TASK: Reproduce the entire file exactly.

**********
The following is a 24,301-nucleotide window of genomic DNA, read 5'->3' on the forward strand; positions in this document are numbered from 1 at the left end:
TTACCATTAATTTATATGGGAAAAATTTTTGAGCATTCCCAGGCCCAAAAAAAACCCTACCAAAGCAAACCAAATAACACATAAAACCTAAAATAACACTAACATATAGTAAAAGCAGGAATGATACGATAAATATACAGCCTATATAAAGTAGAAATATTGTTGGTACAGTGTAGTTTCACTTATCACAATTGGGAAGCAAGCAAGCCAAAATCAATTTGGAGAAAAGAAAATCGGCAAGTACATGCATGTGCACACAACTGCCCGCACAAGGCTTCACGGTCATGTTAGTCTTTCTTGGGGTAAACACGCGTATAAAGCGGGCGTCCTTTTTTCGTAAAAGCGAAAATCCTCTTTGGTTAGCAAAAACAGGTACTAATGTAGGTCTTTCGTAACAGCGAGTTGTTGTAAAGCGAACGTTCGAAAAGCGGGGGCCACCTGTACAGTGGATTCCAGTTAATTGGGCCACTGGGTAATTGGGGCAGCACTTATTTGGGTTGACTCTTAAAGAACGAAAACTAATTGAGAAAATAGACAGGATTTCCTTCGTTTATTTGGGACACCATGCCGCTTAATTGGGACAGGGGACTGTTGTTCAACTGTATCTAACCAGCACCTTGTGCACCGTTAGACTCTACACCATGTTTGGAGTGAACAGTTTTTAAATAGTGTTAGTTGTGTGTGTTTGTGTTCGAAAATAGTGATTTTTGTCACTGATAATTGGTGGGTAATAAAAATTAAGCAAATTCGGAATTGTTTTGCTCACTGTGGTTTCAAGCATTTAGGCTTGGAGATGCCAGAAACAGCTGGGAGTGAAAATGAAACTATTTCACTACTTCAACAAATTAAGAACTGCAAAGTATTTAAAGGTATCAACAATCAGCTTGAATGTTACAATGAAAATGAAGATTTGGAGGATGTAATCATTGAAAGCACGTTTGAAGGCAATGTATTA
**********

The following is a 24,301-nucleotide window of genomic DNA, read 5'->3' on the forward strand; positions in this document are numbered from 1 at the left end:
TTACCATTAATTTATATGGGAAAAATTTTTGAGCATTCCCAGGCCCAAAAAAAACCCTACCAAAGCAAACCAAATAACACATAAAACCTAAAATAACACTAACATATAGTAAAAGCAGGAATGATACGATAAATATACAGCCTATATAAAGTAGAAATATTGTTGGTACAGTGTAGTTTCACTTATCACAATTGGGAAGCAAGCAAGCCAAAATCAATTTGGAGAAAAGAAAATCGGCAAGTACATGCATGTGCACACAACTGCCCGCACAAGGCTTCACGGTCATGTTAGTCTTTCTTGGGGTAAACACGCGTATAAAGCGGGCGTCCTTTTTTCGTAAAAGCGAAAATCCTCTTTGGTTAGCAAAAACAGGTACTAATGTAGGTCTTTCGTAACAGCGAGTTGTTGTAAAGCGAACGTTCGAAAAGCGGGGGCCACCTGTACAGTGGATTCCAGTTAATTGGGCCACTGGGTAATTGGGGCAGCACTTATTTGGGTTGACTCTTAAAGAACGAAAACTAATTGAGAAAATAGACAGGATTTCCTTCGTTTATTTGGGACACCATGCCGCTTAATTGGGACAGGGGACTGTTGTTCAACTGTATCTAACCAGCACCTTGTGCACCGTTAGACTCTACACCATGTTTGGAGTGAACAGTTTTTAAATAGTGTTAGTTGTGTGTGTTTGTGTTCGAAAATAGTGATTTTTGTCACTGATAATTGGTGGGTAATAAAAATTAAGCAAATTCGGAATTGTTTTGCTCACTGTGGTTTCAAGCATTTAGGCTTGGAGATGCCAGAAACAGCTGGGAGTGAAAATGAAACTATTTCACTACTTCAACAAATTAAGAACTGCAAAGTATTTAAAGGTATCAACAATCAGCTTGAATGTTACAATGAAAATGAAGATTTGGAGGATGTAATCATTGAAAGCACGTTTGAAGGCAATGTATTA